A steamer is a familiar item of kitchenware among the Thai ethnic minority people in Vietnam’s northwestern region, which is used to steam rice and other dishes.
|A Thai woman is steaming glutinous rice.|
Although the life of the Thai has changed a lot, every household still uses a wooden or bamboo steamer every day.
The Thai people in the northwestern part of Vietnam live in stilt houses and have a diet that consists largely of steamed glutinous rice, vegetables, roots, and fruits.
For boiling water, every household has a bronze pot similar in shape to an hourglass. A bamboo rack with a narrow bottom and a flared top is placed on the pot to steam glutinous rice and other food. Thai parents often give a steamer to their son when he gets married and starts his own family.
According to Tong Van Hia, a Thai ethnic of Son La City, every Thai family has a bronze pot and a steamer. When a son gets married, his parents give him a steamer as a dowry.
“The young couple use the steamer to cook the first glutinous rice meal in their new house, wishing their wooden stove will burn continuously as a symbol of happiness and prosperity,” says,” says Hia. “They steam not only glutinous rice but many other foods to eat with rice.”
|A wooden steamer of the Thai.|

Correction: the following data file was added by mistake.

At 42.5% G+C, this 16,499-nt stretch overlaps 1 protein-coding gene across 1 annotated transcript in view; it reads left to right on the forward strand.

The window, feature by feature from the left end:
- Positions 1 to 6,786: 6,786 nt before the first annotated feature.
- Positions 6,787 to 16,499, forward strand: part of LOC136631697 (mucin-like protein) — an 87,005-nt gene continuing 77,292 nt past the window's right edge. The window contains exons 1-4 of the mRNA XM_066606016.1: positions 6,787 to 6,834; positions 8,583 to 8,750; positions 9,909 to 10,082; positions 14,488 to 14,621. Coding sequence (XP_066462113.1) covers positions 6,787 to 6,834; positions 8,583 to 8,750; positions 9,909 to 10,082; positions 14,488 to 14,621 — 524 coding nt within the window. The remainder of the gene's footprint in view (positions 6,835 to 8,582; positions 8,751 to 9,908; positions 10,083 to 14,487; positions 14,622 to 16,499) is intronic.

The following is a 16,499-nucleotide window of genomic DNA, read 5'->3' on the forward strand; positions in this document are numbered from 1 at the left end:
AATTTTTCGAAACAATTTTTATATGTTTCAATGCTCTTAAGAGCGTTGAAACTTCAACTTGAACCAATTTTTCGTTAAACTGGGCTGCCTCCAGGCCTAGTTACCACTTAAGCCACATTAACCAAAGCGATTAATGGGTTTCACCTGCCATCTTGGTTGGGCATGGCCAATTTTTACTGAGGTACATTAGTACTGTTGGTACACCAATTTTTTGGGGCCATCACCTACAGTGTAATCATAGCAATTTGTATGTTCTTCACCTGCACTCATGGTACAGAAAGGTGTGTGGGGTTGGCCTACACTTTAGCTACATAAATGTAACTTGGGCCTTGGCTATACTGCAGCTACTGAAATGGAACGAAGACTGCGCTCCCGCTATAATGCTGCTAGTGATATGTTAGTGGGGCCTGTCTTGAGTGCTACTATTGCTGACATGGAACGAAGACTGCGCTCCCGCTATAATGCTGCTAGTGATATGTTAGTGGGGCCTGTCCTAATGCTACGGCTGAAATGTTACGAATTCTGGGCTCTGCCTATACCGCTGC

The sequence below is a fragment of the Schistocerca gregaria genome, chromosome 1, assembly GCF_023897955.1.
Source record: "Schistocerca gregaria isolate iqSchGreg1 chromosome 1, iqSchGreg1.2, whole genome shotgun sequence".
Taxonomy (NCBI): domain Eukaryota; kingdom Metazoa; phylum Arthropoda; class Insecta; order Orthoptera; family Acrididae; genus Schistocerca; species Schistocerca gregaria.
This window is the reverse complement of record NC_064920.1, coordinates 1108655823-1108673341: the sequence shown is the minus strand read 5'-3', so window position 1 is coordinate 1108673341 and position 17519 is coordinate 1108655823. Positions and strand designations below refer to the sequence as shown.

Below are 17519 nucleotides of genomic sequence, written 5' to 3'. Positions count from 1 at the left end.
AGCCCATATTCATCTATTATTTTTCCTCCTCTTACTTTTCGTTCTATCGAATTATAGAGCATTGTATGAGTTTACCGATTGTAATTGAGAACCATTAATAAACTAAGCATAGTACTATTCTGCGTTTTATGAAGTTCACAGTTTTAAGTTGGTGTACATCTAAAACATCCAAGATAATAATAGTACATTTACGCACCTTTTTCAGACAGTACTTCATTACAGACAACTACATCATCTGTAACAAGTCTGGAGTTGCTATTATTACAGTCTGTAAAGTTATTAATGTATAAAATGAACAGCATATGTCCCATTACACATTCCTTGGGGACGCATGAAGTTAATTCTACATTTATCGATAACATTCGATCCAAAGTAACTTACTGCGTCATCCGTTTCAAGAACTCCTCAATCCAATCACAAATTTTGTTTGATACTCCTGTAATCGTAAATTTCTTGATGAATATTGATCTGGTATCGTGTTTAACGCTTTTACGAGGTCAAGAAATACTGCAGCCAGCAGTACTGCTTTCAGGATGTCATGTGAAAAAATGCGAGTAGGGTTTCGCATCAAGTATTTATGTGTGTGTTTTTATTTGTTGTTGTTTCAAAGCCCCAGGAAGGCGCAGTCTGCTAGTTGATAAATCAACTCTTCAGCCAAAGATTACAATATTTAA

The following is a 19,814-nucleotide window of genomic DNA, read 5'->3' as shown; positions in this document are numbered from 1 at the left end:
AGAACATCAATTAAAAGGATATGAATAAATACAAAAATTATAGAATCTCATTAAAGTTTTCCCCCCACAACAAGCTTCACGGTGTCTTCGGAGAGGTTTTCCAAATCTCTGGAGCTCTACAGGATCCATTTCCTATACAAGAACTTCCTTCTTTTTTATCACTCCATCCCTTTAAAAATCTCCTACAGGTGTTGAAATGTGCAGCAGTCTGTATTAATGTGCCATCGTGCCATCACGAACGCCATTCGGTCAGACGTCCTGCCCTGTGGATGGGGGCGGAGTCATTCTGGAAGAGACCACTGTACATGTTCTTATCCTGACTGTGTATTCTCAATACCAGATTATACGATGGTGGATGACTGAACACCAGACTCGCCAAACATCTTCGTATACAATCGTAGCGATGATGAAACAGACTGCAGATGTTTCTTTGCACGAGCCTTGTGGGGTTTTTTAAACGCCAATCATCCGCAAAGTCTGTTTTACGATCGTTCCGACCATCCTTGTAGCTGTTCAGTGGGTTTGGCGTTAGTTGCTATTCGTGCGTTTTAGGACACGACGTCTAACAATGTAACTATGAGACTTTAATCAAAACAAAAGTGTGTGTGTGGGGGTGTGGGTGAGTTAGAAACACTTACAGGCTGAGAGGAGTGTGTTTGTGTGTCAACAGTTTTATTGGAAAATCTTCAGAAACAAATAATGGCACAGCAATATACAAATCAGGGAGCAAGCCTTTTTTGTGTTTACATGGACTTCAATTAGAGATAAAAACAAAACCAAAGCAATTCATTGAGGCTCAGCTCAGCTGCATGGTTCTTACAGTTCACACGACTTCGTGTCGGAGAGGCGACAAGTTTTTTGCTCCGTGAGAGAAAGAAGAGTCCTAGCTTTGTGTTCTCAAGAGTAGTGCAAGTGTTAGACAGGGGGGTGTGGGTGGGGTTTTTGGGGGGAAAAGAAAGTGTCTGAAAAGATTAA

In the past the steamer was carved from a durable wood which resists cracking. Now people weave bamboo or rattan steamer, which are cheaper and more environmentally friendly.
Hia says they choose long, straight, mature bamboo tubes. The bamboo is split into strips and finely polished to remove splinters. To weave a two-layer steamer, they use thin strips for the outer layer and wider strips for the inner layer. The outer layer should be woven neatly. Between the two layers they insert fiber to hold the heat.
Hia notes that takes three to four days to make a rack. He further elaborates, “Making a wooden steamer is very difficult, and only men can do it. Now we make bamboo and rattan steamers to steam rice and other food. If we left a wooden steamer unused for a long time, it would crack. It’s easier to find material for and weave bamboo steamers. We don’t have to cut trees in the forest.”
|Bamboo rice steamers of the Thai.|
When steaming rice or another food, they put a round bamboo griddle inside the steamer, which fits the narrow bottom.
“The steamer is a kitchen essential. All our guests want to eat glutinous rice. They order hot sticky rice, grilled sticky rice, or fried sticky rice,” says Tong Thi Bien, who owns a Thai restaurant.
Thai people sell bamboo steamers at mountain fairs or shops of tribal products. It costs about US$6 - 7 for a bamboo steamer and US$13 - 20 for a wooden steamer, depending on the size.
A must-try specialty of Van Chan District in the northern province of Yen Bai in autumn is cốm (young sticky rice) that are made of Tu Le glutinous rice grown in the valley.
The Tay ethnic group in Van Ban District, in the northern province of Lao Cai, are renowned for their black sticky cake – a popular dish and an indispensable custom for festive events.